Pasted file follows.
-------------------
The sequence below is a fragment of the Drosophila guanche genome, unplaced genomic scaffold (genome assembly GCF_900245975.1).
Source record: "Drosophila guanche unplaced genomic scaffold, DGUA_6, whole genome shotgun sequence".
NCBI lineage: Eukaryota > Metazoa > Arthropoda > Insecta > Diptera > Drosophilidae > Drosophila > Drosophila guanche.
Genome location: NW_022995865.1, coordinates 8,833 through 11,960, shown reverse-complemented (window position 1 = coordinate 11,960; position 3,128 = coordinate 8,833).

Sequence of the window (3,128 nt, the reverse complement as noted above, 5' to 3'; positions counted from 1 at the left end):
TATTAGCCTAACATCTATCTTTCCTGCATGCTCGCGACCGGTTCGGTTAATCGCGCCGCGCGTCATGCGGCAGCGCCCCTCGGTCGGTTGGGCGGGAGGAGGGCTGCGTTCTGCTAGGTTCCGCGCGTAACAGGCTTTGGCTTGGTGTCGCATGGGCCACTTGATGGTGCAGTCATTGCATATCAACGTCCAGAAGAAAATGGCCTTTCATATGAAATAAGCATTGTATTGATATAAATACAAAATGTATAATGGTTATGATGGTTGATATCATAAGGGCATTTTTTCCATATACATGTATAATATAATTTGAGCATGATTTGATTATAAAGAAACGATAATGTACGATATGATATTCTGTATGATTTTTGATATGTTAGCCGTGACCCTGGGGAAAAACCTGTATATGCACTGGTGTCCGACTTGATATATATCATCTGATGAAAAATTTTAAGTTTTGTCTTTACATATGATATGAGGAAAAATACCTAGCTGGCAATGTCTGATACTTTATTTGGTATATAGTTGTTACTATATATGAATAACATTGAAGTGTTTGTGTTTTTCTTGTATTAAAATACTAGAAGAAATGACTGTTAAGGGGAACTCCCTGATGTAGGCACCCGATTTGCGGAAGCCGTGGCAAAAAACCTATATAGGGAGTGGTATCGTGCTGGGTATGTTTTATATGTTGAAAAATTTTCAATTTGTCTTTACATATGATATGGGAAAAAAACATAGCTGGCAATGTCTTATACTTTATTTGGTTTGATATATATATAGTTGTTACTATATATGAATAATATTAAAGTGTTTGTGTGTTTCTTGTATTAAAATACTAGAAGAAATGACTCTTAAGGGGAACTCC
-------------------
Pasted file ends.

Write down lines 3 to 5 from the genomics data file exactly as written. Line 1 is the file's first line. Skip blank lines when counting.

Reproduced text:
NCBI lineage: Eukaryota > Metazoa > Arthropoda > Insecta > Diptera > Drosophilidae > Drosophila > Drosophila guanche.
Genome location: NW_022995865.1, coordinates 8,833 through 11,960, shown reverse-complemented (window position 1 = coordinate 11,960; position 3,128 = coordinate 8,833).

Sequence of the window (3,128 nt, the reverse complement as noted above, 5' to 3'; positions counted from 1 at the left end):